Is it sensible to assume that there will be time after March 2019 for implementation?
In Florence, May made an important speech - important because it is an effort by the UK Government to lay down what it wants to achieve politically. It wants a close trade partnership with the EU, much closer than that enjoyed by Canada for example, but does not want to be in the single market or customs union. It wants a 2 year implementation period during which the UK would essentially be a non-voting associate member of the EU.
So the UK has now asked for a Transition Period - and on terms that at first sight seem favourable from an EU perspective.
For businesses trying to chart their future over the next few years there are a series of important considerations.
Will the UK Government be able to retain its fragile consensus on the need for a Transition Period?
As I write, the Conservative Party is in Manchester for their Conference, and although we can only guess at how nicely the personalities will play with each other, it does not seem (to say the least) completely certain that the consensus will hold - and perhaps more to the point, its not likely that the Government is in a political position to drive for an early conclusion on a transition period (see later).
Will the EU agree to a Transition Period?
Consider that post Brexit, the EU will retain the institutions, agencies, procedures, rules, and in short the bureaucracy to administer EU trade. The UK, and therefore businesses, will need to develop new institutions and procedures for the processes currently outsourced to the EU - this will take time and can only start once the UK knows what it is trying to achieve. In this context, the EU can afford to remain silent on any transitional arrangements until near the Brexit date. More generally, although it may agree to a Transitional Period, it does not need one - for the EU it would be a concession for which there would have to be a price (for example, supporting the EU budget).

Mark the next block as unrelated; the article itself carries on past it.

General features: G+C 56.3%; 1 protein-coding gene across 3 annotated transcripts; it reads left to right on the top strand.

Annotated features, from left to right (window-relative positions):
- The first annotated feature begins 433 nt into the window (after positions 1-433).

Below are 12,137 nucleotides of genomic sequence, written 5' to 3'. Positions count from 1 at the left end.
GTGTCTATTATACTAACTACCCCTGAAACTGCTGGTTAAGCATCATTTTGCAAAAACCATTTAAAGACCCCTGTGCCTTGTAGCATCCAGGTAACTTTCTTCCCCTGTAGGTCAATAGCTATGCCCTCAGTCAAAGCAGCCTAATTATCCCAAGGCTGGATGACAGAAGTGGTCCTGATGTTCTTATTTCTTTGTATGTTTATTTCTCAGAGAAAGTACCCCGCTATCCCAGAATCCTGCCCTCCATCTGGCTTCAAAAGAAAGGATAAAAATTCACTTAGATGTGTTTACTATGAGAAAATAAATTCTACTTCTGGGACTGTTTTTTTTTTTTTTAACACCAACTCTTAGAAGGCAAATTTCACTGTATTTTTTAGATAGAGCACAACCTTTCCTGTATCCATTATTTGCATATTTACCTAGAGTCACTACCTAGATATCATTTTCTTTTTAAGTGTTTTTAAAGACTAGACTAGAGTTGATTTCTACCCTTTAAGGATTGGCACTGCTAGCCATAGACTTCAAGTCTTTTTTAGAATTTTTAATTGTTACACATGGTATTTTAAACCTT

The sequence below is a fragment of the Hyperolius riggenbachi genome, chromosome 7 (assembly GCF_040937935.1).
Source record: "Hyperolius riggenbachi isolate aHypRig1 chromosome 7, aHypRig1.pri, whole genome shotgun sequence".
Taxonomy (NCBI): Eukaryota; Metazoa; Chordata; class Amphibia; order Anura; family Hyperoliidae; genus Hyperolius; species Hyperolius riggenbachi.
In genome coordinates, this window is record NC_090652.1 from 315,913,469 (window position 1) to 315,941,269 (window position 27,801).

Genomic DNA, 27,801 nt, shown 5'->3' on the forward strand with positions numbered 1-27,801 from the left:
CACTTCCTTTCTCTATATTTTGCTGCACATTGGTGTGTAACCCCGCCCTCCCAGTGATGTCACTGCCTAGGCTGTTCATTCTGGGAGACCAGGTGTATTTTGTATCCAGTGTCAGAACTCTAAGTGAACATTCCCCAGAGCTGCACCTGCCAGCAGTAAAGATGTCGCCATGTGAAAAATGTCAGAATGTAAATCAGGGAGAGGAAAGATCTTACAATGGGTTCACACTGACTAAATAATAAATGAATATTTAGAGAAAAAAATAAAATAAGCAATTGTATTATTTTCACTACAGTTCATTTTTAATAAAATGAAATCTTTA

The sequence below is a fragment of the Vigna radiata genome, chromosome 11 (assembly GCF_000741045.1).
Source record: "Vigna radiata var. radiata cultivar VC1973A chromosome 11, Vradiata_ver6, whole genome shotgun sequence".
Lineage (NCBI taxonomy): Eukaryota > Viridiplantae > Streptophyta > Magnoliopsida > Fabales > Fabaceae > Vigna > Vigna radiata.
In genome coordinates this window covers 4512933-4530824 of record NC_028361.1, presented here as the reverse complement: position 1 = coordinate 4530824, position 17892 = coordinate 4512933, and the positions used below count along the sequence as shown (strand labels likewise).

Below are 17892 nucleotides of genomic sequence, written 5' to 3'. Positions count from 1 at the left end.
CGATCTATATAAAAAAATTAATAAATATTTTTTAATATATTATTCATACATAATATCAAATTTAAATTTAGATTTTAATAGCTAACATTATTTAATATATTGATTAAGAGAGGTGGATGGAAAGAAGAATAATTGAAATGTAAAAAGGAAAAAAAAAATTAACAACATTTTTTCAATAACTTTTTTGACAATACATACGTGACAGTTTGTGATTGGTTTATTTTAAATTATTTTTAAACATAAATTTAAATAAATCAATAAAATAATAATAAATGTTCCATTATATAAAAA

And delay helps the EU - as businesses see a looming breakdown of trade between the EU and UK they will inevitably move capacity and investment into the EU to mitigate risks of not being able to continue to sell into the EU market. It goes without saying that businesses also have to continue servicing the UK market (although we should fear a demand side shock) but the judgement seems to be that this rebalancing will generally benefit the EU more that the UK (after all Barclays Bank is not going to have concerns about its UK banking licence). It does not matter if you think this is right or wrong - the point is that the EU believe this and that influences their negotiating approach. Generally, I predict a polarisation for businesses, which I will talk about in later posts.